December 8, 2008
Many thanks to Mrs. Larson, Mr. Dolan, and Mr. Pavasaris for inviting me to play in NYSO! It was a lot of fun! We played:
- Old Churches by Michael Colgrass
- Galloping Ghosts by William Ryden
- Canticle of the Creatures by Jim Curnow
They were all great pieces, very fun to play, and everything went smoothly, except that I had the wrong piece on my stand when we started, giving me 8 measures of cut time to find it, which I did, but it unnerved me a bit. (Is that a run-on sentence? Oops) THAT won’t happen again!
October 26, 2008
We performed The Rite of Spring today. It was a lot of fun! It was not the best we have done but still very good. I arrived at 9:30, warmed up, and we went on stage to practice around 11:00. Symphony Hall was a lot smaller than I remembered it. I don’t know if it was because of the point of view (on stage instead of in audience), or that I’m several years older than when I first saw it. Probably both. The only part in the piece that was still bothering me after all the practices we have had was the soli. It was at the limit of my high range and wore me out quickly. I could make it almost to the end without having to take it down the octave. Practice went well, and afterwards I went out to Symphony Sushi with some friends. I goth the Seafood Ramen Noodle Soup and promptly discovered that it is extremely hard to eat Ramen noodles with chopsticks. You know how when a bullfighter whips a whip and the end goes extremely fast? Well that what happened every time I slurped up my ramen. Once it even hit me in the eye! Ouch. Later I got dressed and fought with an extremely irritating button that refused to go through its respective hole. Then I waited, and waited, and waited. After a couple of hours we were on! The orchestra entered the stage amid a flurry of applause from the audience, we tuned, the conductor came out, and we began. Everything went very well. I got through the soli safely, and only missed one note. We almost fell apart at the end. It felt like we were riding in a car that was just about to fall apart but was staying together due to a continuous application of Elmer’s School Glue™, but we made it through! Woo!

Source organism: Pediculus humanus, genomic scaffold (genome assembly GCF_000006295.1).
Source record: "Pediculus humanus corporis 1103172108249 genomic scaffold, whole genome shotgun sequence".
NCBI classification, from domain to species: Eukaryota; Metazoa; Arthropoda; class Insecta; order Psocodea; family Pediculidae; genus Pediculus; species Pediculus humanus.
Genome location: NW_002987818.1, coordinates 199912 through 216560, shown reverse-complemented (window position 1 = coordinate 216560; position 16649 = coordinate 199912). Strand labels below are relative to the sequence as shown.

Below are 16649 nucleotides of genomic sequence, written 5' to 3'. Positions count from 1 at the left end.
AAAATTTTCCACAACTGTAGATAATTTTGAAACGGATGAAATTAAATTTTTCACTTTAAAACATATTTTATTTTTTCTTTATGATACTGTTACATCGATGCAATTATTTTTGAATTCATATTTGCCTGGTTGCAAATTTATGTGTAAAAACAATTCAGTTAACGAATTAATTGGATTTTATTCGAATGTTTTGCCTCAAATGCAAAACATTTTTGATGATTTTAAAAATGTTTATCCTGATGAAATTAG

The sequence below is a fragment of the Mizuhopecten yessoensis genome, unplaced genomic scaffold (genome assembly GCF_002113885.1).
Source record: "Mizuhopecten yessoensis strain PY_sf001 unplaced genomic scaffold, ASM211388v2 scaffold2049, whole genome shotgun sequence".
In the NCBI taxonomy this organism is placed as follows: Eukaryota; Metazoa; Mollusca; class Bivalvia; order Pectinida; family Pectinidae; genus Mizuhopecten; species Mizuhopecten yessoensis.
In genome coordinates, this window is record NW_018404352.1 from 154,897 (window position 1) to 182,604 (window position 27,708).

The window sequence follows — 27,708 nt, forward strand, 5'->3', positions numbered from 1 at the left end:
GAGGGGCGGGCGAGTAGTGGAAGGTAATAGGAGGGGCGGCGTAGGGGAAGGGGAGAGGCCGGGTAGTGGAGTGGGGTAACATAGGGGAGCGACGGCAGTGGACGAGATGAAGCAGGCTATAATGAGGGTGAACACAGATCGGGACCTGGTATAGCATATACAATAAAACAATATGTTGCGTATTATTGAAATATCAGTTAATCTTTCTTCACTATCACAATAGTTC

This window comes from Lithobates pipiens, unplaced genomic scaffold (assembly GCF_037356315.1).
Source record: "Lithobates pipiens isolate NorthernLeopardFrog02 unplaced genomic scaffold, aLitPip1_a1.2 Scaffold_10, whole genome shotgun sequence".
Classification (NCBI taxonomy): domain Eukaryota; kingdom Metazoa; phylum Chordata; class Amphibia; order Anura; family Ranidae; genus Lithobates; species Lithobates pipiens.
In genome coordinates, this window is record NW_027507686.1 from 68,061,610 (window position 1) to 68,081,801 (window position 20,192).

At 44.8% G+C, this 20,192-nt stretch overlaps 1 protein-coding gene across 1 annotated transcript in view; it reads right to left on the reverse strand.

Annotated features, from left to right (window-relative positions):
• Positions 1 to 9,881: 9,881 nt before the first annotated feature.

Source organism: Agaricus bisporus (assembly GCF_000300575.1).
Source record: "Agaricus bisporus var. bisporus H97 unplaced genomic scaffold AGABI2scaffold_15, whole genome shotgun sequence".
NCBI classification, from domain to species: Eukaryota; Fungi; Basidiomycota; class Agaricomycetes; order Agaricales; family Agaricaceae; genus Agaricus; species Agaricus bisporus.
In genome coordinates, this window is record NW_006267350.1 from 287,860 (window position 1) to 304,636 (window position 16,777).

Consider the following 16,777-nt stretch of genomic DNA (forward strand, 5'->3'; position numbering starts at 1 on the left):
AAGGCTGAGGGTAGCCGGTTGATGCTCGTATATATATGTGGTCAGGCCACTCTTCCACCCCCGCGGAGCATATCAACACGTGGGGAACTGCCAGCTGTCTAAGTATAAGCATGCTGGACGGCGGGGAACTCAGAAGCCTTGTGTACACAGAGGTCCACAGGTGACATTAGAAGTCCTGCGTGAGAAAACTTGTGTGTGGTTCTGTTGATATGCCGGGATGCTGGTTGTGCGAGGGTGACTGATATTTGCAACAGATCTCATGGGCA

For those of you who have not heard of The Rite of Spring, here it it. (this is not BYSO)
September 1, 2008
The first thing I heard about BYSO camp was that it was like boot camp, and I can honestly say that it was nothing of the sort. It was very relaxed, with plenty of free time. The only time I felt stressed was when I rehearsed with Fed, BYS’ conductor, and it was only because of his reputation. I have yet to see or hear any evidence to back this up, although I am kind of looking forward to when the time comes. Hopefully it won’t be me.